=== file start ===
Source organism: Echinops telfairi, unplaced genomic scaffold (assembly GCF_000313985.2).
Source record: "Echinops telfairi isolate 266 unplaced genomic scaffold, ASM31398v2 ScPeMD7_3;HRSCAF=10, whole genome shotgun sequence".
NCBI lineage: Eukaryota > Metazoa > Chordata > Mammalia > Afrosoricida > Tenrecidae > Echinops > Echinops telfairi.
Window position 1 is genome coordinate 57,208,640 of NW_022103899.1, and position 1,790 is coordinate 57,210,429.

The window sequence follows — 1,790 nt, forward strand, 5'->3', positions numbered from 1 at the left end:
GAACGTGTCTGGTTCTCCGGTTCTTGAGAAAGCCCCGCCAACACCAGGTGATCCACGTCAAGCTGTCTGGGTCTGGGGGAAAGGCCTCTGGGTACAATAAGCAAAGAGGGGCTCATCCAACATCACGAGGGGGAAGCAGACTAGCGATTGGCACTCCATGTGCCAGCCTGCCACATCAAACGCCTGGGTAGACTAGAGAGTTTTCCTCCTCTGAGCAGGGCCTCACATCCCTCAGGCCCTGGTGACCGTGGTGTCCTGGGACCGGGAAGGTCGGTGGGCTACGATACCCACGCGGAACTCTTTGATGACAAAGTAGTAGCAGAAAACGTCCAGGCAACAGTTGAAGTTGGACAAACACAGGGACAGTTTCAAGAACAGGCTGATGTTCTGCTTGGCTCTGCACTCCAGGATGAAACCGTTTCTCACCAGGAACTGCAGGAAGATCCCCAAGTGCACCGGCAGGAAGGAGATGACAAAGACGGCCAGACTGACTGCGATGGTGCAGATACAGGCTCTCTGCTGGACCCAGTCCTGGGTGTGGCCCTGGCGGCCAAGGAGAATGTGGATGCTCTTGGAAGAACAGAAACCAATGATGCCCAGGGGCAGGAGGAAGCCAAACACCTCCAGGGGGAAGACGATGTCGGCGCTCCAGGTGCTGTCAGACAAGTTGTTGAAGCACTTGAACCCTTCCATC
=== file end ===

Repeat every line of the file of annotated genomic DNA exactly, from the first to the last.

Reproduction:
Source organism: Echinops telfairi, unplaced genomic scaffold (assembly GCF_000313985.2).
Source record: "Echinops telfairi isolate 266 unplaced genomic scaffold, ASM31398v2 ScPeMD7_3;HRSCAF=10, whole genome shotgun sequence".
NCBI lineage: Eukaryota > Metazoa > Chordata > Mammalia > Afrosoricida > Tenrecidae > Echinops > Echinops telfairi.
Window position 1 is genome coordinate 57,208,640 of NW_022103899.1, and position 1,790 is coordinate 57,210,429.

The window sequence follows — 1,790 nt, forward strand, 5'->3', positions numbered from 1 at the left end:
GAACGTGTCTGGTTCTCCGGTTCTTGAGAAAGCCCCGCCAACACCAGGTGATCCACGTCAAGCTGTCTGGGTCTGGGGGAAAGGCCTCTGGGTACAATAAGCAAAGAGGGGCTCATCCAACATCACGAGGGGGAAGCAGACTAGCGATTGGCACTCCATGTGCCAGCCTGCCACATCAAACGCCTGGGTAGACTAGAGAGTTTTCCTCCTCTGAGCAGGGCCTCACATCCCTCAGGCCCTGGTGACCGTGGTGTCCTGGGACCGGGAAGGTCGGTGGGCTACGATACCCACGCGGAACTCTTTGATGACAAAGTAGTAGCAGAAAACGTCCAGGCAACAGTTGAAGTTGGACAAACACAGGGACAGTTTCAAGAACAGGCTGATGTTCTGCTTGGCTCTGCACTCCAGGATGAAACCGTTTCTCACCAGGAACTGCAGGAAGATCCCCAAGTGCACCGGCAGGAAGGAGATGACAAAGACGGCCAGACTGACTGCGATGGTGCAGATACAGGCTCTCTGCTGGACCCAGTCCTGGGTGTGGCCCTGGCGGCCAAGGAGAATGTGGATGCTCTTGGAAGAACAGAAACCAATGATGCCCAGGGGCAGGAGGAAGCCAAACACCTCCAGGGGGAAGACGATGTCGGCGCTCCAGGTGCTGTCAGACAAGTTGTTGAAGCACTTGAACCCTTCCATC